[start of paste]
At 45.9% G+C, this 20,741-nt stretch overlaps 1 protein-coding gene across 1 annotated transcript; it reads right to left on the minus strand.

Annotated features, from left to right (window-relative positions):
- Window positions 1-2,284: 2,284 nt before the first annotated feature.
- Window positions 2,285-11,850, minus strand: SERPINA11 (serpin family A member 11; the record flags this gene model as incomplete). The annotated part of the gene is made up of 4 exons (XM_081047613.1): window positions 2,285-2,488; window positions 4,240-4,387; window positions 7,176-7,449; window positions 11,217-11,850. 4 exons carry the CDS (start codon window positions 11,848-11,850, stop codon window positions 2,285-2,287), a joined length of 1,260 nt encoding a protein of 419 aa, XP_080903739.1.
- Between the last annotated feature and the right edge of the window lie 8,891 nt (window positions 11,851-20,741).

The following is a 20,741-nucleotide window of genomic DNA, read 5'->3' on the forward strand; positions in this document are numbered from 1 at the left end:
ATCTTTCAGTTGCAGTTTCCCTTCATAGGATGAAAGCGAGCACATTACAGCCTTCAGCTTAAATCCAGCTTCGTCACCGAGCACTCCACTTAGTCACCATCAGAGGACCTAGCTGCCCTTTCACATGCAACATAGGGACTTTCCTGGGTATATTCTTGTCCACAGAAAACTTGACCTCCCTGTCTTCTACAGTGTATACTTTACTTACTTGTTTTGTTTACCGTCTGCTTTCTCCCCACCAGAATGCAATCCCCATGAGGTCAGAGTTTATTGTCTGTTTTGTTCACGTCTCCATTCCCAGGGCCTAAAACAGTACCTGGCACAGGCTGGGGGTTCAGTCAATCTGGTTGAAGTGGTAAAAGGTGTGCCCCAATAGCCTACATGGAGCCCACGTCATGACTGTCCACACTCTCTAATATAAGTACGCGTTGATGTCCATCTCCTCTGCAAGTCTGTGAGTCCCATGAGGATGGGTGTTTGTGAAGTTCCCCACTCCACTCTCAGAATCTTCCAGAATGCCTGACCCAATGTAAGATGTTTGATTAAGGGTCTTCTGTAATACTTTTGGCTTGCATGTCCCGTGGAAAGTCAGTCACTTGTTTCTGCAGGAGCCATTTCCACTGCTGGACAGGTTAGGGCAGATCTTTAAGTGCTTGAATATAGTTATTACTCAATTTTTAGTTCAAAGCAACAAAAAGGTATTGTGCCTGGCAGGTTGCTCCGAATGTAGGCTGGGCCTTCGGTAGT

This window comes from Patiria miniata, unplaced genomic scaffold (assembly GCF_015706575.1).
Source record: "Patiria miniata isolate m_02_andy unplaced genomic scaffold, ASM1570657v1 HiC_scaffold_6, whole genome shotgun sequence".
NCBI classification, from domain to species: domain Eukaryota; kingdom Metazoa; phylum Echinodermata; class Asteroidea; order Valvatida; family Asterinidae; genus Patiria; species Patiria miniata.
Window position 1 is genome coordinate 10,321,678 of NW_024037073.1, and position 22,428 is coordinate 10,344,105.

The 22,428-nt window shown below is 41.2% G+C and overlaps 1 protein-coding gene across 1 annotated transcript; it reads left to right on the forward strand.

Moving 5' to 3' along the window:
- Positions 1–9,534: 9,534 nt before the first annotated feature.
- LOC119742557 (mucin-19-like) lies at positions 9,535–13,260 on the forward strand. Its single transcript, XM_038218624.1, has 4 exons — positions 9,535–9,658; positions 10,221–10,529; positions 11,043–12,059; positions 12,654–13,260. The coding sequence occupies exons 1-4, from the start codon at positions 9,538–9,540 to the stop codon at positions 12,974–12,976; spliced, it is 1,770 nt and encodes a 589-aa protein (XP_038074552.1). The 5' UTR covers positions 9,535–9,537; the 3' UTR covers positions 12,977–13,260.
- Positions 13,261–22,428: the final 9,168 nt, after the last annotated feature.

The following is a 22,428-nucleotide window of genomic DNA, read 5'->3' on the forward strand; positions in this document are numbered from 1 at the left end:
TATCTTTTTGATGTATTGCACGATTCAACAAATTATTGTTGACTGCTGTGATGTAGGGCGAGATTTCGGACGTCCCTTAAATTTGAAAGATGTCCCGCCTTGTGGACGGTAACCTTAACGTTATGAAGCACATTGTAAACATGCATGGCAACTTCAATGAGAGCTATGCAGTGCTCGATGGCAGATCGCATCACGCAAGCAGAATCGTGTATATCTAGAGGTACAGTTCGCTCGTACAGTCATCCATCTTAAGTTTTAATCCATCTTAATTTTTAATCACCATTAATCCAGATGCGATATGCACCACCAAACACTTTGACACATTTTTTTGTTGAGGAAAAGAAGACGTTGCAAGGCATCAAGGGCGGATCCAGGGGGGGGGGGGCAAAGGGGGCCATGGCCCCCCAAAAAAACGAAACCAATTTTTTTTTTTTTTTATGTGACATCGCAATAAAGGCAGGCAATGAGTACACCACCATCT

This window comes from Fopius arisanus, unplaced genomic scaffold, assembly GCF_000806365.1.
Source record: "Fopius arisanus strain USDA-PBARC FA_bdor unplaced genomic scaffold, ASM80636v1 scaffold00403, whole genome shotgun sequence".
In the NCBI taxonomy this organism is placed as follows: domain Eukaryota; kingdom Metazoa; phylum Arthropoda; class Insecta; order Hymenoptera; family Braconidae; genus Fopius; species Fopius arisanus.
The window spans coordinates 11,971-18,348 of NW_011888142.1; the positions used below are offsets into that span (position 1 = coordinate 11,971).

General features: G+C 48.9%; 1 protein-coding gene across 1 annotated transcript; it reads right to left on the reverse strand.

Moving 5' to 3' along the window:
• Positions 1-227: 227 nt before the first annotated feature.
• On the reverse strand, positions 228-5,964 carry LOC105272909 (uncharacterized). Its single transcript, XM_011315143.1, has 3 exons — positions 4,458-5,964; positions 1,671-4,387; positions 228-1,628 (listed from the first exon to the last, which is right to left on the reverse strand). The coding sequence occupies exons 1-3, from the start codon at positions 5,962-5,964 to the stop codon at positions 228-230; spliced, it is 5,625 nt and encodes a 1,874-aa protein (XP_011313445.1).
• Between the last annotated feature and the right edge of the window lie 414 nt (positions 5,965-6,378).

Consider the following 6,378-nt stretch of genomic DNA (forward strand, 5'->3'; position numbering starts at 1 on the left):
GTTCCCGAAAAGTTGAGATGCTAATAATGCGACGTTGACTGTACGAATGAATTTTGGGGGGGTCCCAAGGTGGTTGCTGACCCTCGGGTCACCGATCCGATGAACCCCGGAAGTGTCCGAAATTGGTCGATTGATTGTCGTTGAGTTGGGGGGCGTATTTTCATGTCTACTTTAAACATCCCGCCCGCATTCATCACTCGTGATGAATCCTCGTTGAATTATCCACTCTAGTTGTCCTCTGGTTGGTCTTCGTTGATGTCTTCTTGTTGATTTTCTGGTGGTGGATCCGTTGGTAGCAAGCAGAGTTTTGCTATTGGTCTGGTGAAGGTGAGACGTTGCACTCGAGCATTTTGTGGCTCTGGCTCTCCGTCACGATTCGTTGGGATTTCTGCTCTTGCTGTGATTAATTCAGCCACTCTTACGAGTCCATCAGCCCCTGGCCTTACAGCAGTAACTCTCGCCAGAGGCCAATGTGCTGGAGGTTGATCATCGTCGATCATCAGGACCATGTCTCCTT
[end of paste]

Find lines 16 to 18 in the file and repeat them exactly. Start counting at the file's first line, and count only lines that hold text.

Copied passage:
- Positions 13,261–22,428: the final 9,168 nt, after the last annotated feature.

The following is a 22,428-nucleotide window of genomic DNA, read 5'->3' on the forward strand; positions in this document are numbered from 1 at the left end:
TATCTTTTTGATGTATTGCACGATTCAACAAATTATTGTTGACTGCTGTGATGTAGGGCGAGATTTCGGACGTCCCTTAAATTTGAAAGATGTCCCGCCTTGTGGACGGTAACCTTAACGTTATGAAGCACATTGTAAACATGCATGGCAACTTCAATGAGAGCTATGCAGTGCTCGATGGCAGATCGCATCACGCAAGCAGAATCGTGTATATCTAGAGGTACAGTTCGCTCGTACAGTCATCCATCTTAAGTTTTAATCCATCTTAATTTTTAATCACCATTAATCCAGATGCGATATGCACCACCAAACACTTTGACACATTTTTTTGTTGAGGAAAAGAAGACGTTGCAAGGCATCAAGGGCGGATCCAGGGGGGGGGGGGCAAAGGGGGCCATGGCCCCCCAAAAAAACGAAACCAATTTTTTTTTTTTTTTATGTGACATCGCAATAAAGGCAGGCAATGAGTACACCACCATCT